When Tom Stoppard’s Rock ’n’ Roll premiered at the Royal Court in 2006, movers and shakers of the decade were out in force. Real live rock'n’roll stars Mick Jagger and Pink Floyd’s David Gilmour were with writers and critics to witness this new political tour de force directed by Trevor Nunn. Brian Cox, Sinead Cusack and Rufus Sewell were at full stretch as they argued about the philosophy of love and the overthrow of Communism in Czechoslovakia.
As Jagger’s presence at that first production testifies, Rock ’n’ Roll focuses on how the huge movements in culture move in tandem: music and politics. Between intellectual arguments on the morality of choice and the duty of dissident Marxists, music from the rock group The Plastic People of the Universe blasts out. Locked up by their Communist Czech government for their non-conformity, this group certainly had something to witness. Or to put it another way, their music was so inspiring to young people, the government feared them too much to let them be free.
In last night’s re-run of this groundbreaking play the lead character, an idealistic PhD student named Jan, insists that our consciousness exists in our bodies, it is the source of our true selves. Jan’s Marxist tutor Max concurs with this sentiment. Max’s wife is dying of cancer. She argues the opposite view, a person’s ‘self’ exists in their soul, not their body. In private, she lets rip with quivering rage torn from the depth of her suffering and sense of the fragility of life. Her passionate speech to Max to love her for her spirit and not her body is incredibly moving, a rebuke to anyone intent on defining people by their looks alone. It cuts through the complicated static debate about consciousness. Suddenly, the stage trembles with the live-wire tension of a couple as they struggle with conflicted - and wildly different outlooks.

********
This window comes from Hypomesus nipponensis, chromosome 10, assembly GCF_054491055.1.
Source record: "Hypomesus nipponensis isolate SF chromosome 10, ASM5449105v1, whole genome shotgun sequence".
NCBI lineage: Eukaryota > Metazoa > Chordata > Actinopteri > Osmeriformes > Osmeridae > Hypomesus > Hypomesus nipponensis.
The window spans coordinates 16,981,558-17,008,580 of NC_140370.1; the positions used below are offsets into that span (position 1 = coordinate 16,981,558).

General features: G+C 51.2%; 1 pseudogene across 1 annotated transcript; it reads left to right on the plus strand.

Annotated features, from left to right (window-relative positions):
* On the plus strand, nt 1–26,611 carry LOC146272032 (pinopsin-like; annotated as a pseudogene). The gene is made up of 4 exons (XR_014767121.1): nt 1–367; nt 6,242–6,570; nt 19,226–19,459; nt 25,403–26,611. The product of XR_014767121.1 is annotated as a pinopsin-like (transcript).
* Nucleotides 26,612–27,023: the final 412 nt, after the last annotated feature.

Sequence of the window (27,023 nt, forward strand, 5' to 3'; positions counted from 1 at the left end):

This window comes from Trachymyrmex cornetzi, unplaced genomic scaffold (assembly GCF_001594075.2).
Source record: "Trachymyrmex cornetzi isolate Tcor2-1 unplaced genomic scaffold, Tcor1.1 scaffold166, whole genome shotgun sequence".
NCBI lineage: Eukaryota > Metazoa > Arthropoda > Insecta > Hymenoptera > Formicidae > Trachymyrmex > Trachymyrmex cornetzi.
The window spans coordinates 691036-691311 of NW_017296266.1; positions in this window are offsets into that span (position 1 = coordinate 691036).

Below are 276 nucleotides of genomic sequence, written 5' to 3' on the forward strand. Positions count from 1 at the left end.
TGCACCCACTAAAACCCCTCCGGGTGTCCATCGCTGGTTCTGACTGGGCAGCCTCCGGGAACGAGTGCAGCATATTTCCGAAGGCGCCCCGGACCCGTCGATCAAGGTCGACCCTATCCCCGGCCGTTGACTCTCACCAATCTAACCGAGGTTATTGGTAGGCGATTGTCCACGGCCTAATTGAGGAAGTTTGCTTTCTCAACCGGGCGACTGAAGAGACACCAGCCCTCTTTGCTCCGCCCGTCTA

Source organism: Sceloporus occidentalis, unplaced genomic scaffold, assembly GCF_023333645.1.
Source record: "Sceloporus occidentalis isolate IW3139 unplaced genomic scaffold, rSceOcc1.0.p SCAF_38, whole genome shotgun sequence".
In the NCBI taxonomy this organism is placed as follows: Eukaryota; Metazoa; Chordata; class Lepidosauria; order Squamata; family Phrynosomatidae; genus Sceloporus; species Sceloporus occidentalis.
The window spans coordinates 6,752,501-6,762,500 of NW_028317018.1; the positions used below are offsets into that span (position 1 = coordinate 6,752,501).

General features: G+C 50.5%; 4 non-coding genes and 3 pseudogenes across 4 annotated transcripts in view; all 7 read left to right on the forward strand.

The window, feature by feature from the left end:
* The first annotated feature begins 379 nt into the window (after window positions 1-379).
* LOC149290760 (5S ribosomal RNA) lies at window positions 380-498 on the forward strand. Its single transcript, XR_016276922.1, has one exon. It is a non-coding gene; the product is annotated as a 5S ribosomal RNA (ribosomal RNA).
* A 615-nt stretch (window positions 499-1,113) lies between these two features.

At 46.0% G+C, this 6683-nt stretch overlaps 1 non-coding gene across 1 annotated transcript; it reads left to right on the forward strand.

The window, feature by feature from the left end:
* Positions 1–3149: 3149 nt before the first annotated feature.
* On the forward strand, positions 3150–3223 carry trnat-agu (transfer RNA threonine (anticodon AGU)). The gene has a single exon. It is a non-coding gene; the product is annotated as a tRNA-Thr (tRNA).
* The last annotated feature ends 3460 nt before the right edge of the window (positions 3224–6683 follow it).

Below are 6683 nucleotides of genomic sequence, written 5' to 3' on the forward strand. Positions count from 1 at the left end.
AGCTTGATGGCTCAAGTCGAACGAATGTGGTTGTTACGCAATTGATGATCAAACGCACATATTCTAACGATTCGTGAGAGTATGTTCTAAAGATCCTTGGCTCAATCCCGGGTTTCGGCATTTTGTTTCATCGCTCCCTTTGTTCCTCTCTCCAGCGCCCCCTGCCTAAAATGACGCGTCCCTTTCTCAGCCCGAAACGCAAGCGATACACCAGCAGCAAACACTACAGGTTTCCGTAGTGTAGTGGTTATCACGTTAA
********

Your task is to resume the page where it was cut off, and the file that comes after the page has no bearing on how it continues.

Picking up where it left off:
He is the intellectual who rationalises that we human beings are purely biological creatures at the mercy of our beliefs dominated by our convictions, forced into character by our grasp of ideas. She is passionately keen to cling to the natural freedoms of being healthy and alive. She is devastated to hear that as her body is cut from her and chemotherapy takes her womb and ovaries, he, her lover and partner appears to love her for her body, the body which day by day loses its energy, sheds its potency and fails her.
This argument may not be the main love story, the caucus of conflict that carries the audience’s attention, but for me, this enduring love and the issues that percolate to the surface is the one that has stayed with me. Are we creatures of intellect only? How much liberty do we have when our bodies decline? How much is love embedded in sex and attraction? All this is part of the tension in this remarkably complex play. It is written from the heart. Tom Stoppard is sometimes little recognised as the forced emigré he was at his core, a citizen of the hopeful Czech régime condemned to alienation elsewhere and full of longing for a better place many felt had arrived in his native Country, only to be dashed and disappointed. In this work, he embodies the dialectic of the time and in it, explores the true nature of love, in all its forms - for a partner, friend, or one’s own country.
It runs until 27 January.
Review: Caiti Grove Photo: Manuel Harlan